What is innovation?
Simply put, innovation is best defined as “Change that Adds Value”© La Salle 1999.
That is, take an existing product, process or service and innovate (or change) it in some way to add value, this is a very low risk way of business building.
A structured thinking matrix (or rectangular array of “Seeds” and “Catalysts”) for services had been developed that provides a rigorous way of innovating services.
What is less understood are the concepts of Service Efficiency and Quality in the service domain?
Efficiency and Quality in the World of Tangibles
In the world of tangibles, one of the best definitions of quality is “conformity to design”.
That is, decide what is it you wish to make and do it repeatedly without change to meet an agreed specification; and for many manufactured products there is absolutely no benefit to the customer in exceeding the specification or tightening tolerances.
For example, increasing the tolerance on the diameter of a 75mm long nail from say +/- 0.01mm to +/- 0.001mm would be of little benefit to anybody, but would no doubt cause all sorts of production problems and added costs.
In the manufacturing world, for the purpose of Process Innovation it is appropriate to define process efficiency as:
*Process Efficiency = Output/unit time ÷ Costs
*Consistent with the maintenance of quality.
Efficiency and Quality in the World of Services
In the services sector things are a little different.
Consider a call centre where the performance specification (or “Service Level”) states that staff shall always answer the phone within three rings.
Suppose somebody then finds a way to answer the phone every time, within two rings. This variance from the specification would be seen as advantageous to everybody, especially the callers. Indeed improving even further and answering after just one ring would be even better.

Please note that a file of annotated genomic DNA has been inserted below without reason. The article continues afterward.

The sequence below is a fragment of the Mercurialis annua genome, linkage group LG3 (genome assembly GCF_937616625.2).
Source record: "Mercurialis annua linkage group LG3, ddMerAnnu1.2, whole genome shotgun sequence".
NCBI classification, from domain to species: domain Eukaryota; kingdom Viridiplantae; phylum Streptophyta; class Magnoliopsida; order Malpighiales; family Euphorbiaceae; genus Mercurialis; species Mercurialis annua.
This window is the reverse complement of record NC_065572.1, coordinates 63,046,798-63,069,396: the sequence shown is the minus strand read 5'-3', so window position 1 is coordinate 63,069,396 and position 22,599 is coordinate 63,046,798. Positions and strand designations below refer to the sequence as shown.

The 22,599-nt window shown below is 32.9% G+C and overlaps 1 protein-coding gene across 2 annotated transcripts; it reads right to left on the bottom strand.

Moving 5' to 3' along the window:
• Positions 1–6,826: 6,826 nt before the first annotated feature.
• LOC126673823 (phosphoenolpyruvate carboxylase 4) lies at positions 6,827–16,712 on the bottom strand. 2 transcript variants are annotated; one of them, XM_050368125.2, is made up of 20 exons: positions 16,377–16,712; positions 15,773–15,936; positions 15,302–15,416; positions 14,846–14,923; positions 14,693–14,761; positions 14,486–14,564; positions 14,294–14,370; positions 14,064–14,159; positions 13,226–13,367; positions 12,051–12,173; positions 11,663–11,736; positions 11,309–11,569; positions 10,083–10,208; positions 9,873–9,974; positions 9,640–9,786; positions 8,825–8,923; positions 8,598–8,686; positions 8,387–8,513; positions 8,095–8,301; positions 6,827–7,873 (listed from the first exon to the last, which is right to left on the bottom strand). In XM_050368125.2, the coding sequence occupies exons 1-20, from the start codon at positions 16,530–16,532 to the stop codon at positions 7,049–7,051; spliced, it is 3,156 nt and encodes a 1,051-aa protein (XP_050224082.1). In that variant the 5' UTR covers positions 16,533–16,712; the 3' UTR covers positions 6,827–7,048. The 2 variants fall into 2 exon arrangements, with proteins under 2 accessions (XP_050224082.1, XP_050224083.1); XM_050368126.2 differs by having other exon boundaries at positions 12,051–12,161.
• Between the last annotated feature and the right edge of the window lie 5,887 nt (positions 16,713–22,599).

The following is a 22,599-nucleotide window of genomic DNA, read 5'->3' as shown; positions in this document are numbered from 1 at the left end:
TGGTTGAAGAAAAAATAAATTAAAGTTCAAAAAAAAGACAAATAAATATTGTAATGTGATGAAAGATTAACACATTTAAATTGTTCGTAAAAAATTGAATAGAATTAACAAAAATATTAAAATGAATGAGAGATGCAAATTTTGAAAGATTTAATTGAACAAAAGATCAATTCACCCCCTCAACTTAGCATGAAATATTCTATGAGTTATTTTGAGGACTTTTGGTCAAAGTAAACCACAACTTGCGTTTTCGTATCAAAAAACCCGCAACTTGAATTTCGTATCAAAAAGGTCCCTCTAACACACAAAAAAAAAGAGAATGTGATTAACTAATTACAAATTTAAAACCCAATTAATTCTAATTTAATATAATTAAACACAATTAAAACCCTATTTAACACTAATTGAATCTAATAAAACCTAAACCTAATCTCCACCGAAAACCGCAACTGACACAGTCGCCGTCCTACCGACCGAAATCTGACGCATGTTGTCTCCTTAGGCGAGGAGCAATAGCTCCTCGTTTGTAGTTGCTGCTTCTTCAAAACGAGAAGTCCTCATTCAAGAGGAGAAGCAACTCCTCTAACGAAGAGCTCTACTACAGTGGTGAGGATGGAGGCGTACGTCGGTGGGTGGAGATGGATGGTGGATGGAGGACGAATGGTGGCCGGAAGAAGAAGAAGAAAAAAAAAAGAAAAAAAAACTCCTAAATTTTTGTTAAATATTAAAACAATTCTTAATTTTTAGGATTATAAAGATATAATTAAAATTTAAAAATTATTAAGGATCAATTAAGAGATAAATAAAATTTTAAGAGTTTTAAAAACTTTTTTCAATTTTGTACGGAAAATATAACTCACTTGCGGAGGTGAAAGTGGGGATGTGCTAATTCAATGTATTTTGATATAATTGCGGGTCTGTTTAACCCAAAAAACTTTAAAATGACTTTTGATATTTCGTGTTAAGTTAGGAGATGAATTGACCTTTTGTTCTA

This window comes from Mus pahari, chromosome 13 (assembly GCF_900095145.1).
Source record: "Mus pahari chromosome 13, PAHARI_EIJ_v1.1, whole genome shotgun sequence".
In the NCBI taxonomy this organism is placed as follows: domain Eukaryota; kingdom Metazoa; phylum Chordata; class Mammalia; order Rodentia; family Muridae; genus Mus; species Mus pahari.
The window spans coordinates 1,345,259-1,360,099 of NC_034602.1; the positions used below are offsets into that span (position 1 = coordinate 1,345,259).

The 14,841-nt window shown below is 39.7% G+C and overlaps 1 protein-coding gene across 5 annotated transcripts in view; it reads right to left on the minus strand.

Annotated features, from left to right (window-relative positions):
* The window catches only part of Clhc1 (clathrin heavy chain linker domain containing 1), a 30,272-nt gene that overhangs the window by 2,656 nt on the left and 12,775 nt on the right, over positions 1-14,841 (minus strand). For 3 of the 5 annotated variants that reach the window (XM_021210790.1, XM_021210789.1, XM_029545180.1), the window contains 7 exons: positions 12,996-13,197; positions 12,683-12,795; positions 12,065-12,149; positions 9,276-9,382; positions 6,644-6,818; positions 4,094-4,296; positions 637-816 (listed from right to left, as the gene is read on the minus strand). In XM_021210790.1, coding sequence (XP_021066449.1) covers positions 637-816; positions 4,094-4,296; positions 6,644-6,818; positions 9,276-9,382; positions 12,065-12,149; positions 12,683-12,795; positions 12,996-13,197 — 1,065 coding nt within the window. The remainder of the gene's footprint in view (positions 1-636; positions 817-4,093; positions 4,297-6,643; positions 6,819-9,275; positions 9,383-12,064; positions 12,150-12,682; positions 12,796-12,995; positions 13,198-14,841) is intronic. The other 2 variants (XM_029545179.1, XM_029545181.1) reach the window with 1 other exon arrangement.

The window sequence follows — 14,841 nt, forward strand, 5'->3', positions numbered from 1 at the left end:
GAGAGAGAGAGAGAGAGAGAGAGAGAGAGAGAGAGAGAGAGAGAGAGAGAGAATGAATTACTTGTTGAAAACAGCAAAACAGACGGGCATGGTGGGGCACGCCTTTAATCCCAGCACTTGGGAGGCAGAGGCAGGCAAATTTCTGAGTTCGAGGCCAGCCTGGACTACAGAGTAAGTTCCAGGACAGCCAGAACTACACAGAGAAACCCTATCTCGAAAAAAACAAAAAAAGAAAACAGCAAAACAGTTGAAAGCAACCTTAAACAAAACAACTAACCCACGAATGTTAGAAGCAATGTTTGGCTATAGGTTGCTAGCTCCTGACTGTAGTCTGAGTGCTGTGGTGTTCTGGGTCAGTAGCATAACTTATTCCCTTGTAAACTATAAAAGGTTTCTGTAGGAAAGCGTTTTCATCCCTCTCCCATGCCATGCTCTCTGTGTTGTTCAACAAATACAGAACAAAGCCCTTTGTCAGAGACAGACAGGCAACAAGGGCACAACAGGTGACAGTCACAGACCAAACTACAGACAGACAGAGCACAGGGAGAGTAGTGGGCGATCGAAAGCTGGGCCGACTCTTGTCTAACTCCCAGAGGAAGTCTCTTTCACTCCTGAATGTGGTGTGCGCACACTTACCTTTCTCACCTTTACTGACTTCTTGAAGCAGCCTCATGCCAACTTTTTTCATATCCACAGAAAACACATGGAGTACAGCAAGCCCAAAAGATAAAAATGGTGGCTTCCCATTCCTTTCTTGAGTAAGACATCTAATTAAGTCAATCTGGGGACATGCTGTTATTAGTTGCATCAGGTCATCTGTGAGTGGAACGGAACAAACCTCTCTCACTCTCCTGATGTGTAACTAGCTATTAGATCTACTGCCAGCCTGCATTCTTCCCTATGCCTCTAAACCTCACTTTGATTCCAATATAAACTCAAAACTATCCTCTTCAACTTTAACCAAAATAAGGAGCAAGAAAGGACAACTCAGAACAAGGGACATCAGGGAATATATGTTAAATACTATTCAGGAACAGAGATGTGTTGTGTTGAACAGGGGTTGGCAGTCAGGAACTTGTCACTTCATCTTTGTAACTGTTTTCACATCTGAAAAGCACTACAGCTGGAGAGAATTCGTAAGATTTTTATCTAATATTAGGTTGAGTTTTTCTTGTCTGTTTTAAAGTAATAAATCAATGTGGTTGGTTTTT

Unlike the manufacturing sector, in the services sector there is really no limit to the benefit afforded by improving service level (or quality of service). The important consideration is, at what cost, and what is the benefit to the customer.
Drawing an analogy from Process Innovation from the manufacturing sector leads to a useful metric for Service Efficiency as:
Service Efficiency = *Service Level ÷ Costs
*The secret in the service domain is in properly defining “Service Level” as one of the key performance or quality measures.
Service Metrics are Essential
It is important to establish typically five metrics or KPI’s for key people and deliverables in your services enterprise and to use these as a basis to systematically “innovate” your service efficiency.
Without these properly defined and quantifiable metrics there is little point in attempting any sort of innovation at all.
Finally, even though the above metric for service efficiency refers largely to the service sector, remember that even a manufacturing enterprise has a significant element of service fulfilment in the interface with your customers. This too can be measured and innovated in much the same manner.